[Google Scholar]
  51. TiuriM., ToikkaM., TolonenK. and RummukainenA.1984. Capability of new radiowave moisture probe in peat resource inventory. International Peat Society, Proceedings of the 7th International Peat Congress, v. 1, pp. 517–525.
    [Google Scholar]
  52. TolonenK., RummukainenA., ToikkaM. and MartillaI.1984. Comparison between conventional peat geological and improved electronic methods in examining economically important peatland properties. International Peat Society, Proceedings of the 7th International Peat Congress, v. 2, pp. 1–10.
    [Google Scholar]
  53. ToppG.C., DavisJ.L. and AnnanA.P.1980. Electromagnetic determination of soil water content: measurements in coaxial transmission lines. Water Resources Research16, 574–582.
    [Google Scholar]
  54. TorranceJ.K.1988. Mineralogy, pore water chemistry, and geotechnical behaviour of Champlain Sea and related sediments. In: The Late Quaternary Development of the Champlain Sea Basin (Ed. N.R.Gadd ), pp. 259–275. Geological Association of Canada, Special Paper 35.
    [Google Scholar]
  55. UlriksenP.1980. Investigation of peat thickness with radar. International Peat Society, Proceedings of the 6th International Peat Congress, pp. 126–129.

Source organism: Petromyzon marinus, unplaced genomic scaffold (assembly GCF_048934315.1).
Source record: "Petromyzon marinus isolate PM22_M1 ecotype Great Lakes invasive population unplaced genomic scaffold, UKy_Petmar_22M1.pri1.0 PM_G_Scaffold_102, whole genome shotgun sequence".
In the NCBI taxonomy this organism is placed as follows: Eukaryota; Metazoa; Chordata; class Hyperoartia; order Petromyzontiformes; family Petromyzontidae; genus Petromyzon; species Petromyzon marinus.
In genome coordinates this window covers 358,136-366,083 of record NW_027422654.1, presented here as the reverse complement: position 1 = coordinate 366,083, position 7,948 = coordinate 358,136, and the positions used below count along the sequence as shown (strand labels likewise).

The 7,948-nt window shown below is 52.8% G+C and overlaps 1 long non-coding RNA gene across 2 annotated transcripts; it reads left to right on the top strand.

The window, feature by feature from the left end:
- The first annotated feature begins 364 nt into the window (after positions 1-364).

56. WarnerB.G., NobesD.C. and TheimerB.D.1990. An application of ground penetrating radar to peat stratigraphy of Ellice Swamp, southwestern Ontario. Canadian Journal of Earth Sciences.27, 932–938.
    [Google Scholar]
  57. WelsbyJ.1988. The utilisation of georadar in monitoring cutover peatlands. In: International Peat Society, Proceedings 8th International Peat Congress, Vol. 1, pp. 99–107.
    [Google Scholar]
  58. WilliamsG.P.1968. The thermal regime of a Sphagnum peat bog. In: International Peat Society, Proceedings of the 3rd International Peat Congress , pp. 195–200.
  59. Williams, G.P.1974. Melting of snow and ice in the Mer Bleue Sphagnum bog near Ottawa, Canada. The Canadian Field Naturalist88, 236–238.
    [Google Scholar]
  60. WongJ., RossiterJ.R., OlhoeftG.R. and StrangwayD.W.1977. Permafrost: electrical properties of the active layer measured in situ . Canadian Journal of Earth Sciences14, 582–586.
    [Google Scholar]
http://instance.metastore.ingenta.com/content/journals/10.1111/j.1365-2478.1994.tb00205.x
Loading
  • Article Type: Research Article
This is a required field
Please enter a valid email address
Approval was a Success
Invalid data
An Error Occurred
Approval was partially successful, following selected items could not be processed due to error